CROSS, Rosemary James




Author Tags: Architecture

A Victoria-based painter and a self-publisher of a biography about her father, Rosemary James Cross studied architecture for three years with her father and later worked as a secretary for architects in Toronto. She contributed five articles for Donald Luxton's Building the West: Early Architects of BC (Talonbooks 2003) and published The Life and Times of Victoria Architect, P. Leonard James in 2005. It has received the Mark Madoff Award from the Hallmark Society of Victoria and a British Columbia Heritage Society citation for her outstanding contribution to Heritage Conservation. She was presented with a medal of Honorary Membership in the Architectural Institute of B.C. at its President's Dinner in Vancouver on June 16 during the 2006 Festival of Architecture.

BOOKS:

The Life and Times of Victoria Architect, P. Leonard James (Dear Brutus Publishing, 2005).

[BCBW 2006] "Architecture"

The Life and Times of Victoria Architect, P. Leonard James
Promo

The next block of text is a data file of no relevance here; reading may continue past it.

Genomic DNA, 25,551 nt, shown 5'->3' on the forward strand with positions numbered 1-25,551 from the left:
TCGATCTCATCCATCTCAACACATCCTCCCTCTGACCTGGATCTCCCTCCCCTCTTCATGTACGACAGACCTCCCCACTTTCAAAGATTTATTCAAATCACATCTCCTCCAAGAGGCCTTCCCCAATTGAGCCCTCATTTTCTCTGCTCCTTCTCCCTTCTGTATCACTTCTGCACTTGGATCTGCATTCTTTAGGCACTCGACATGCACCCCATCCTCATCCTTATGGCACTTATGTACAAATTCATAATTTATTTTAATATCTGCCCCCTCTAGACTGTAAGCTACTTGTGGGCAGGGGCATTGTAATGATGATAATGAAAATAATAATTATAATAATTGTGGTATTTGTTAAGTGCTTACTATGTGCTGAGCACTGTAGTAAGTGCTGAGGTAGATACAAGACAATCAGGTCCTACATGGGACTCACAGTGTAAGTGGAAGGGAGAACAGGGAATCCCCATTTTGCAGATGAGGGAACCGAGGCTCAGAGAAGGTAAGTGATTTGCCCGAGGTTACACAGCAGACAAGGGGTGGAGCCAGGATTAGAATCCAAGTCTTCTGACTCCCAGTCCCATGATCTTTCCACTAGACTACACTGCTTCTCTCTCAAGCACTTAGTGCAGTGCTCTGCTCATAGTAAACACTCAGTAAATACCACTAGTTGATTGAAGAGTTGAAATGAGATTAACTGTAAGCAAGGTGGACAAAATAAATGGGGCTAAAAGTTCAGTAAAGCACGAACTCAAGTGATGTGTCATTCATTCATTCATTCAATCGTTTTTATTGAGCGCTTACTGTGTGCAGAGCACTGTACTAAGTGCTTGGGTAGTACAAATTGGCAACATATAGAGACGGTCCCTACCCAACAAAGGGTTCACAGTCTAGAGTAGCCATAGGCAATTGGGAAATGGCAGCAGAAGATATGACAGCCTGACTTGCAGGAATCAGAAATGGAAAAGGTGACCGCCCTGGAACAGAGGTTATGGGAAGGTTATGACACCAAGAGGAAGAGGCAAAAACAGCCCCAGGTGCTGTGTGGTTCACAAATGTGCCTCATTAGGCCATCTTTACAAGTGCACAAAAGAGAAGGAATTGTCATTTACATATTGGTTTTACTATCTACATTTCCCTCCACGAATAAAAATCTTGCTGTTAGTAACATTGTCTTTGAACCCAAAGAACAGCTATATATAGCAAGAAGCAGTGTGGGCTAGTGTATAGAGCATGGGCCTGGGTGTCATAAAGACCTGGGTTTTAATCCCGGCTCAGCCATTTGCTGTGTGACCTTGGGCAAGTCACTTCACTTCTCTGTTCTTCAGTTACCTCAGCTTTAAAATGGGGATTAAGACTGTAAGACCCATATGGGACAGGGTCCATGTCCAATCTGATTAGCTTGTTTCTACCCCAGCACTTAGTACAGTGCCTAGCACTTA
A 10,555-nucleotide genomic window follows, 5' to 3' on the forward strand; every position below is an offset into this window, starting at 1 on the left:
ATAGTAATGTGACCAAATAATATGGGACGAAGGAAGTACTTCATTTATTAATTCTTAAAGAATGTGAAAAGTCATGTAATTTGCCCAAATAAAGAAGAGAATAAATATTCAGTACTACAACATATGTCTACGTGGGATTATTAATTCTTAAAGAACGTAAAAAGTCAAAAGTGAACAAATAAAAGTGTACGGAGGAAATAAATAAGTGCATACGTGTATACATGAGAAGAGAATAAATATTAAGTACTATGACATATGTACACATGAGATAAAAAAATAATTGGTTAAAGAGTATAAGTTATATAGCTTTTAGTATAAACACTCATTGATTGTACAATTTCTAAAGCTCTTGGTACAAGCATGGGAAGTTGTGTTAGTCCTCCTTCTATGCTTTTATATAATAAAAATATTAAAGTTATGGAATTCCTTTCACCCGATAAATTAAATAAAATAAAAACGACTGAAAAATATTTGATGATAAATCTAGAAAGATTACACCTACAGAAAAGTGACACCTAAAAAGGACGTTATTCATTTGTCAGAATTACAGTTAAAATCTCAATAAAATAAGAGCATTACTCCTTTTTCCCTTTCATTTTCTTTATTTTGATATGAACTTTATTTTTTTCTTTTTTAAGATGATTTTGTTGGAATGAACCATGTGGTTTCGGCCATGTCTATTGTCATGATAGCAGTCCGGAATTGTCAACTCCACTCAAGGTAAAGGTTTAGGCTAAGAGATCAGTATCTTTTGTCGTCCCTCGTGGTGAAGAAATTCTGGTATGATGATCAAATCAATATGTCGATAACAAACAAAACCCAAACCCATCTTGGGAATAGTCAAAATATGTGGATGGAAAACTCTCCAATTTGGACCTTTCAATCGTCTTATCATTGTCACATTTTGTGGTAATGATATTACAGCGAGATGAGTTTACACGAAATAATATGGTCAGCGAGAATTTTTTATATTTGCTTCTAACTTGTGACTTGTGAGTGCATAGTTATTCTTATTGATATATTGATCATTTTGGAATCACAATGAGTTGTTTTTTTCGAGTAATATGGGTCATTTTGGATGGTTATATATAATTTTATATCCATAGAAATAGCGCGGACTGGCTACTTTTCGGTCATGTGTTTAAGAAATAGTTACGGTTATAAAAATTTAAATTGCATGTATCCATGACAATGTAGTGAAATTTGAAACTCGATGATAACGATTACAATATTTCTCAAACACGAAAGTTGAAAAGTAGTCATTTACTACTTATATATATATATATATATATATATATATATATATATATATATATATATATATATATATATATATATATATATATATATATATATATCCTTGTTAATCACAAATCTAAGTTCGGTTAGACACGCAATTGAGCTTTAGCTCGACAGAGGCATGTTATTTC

P. Leonard james, was an experienced English-trained architect when he came to Edmonton in 1906. There he won a competition for the Royal Alexandra and Stadacona Hospitals and became a Charter Member in the Alberta Association of Architects and the national Architectural Institute of Canada which added "Royal" to its name a year later. Late in 1908 he moved to Victoria and set up the James & James practice with his brother Douglas. The partners designed houses in the English Arts and Crafts style, and the author details the development of the English Arts and Crafts Style of architecture before and after World War One. Working on his own after the war, P. Leonard James won the competition for the Royal Jubilee Hospital, Fort Street building [1921-25]. In partnership with F.M. Rattenbury, he was the working partner on the CPR Marine Terminal and the Crystal Garden. That partnership came to an acrimonious conclusion, and P.L. James was retained by the CPR to design their outdoor pool at Lake Louise. He designed over 100 houses and a map that shows their locations is included in the book. His final commission was for the Federal Building and Post Office on the corner of Government and Yates Street. Since seismic upgrading this building has been renamed "P.L. James Place" in his honour.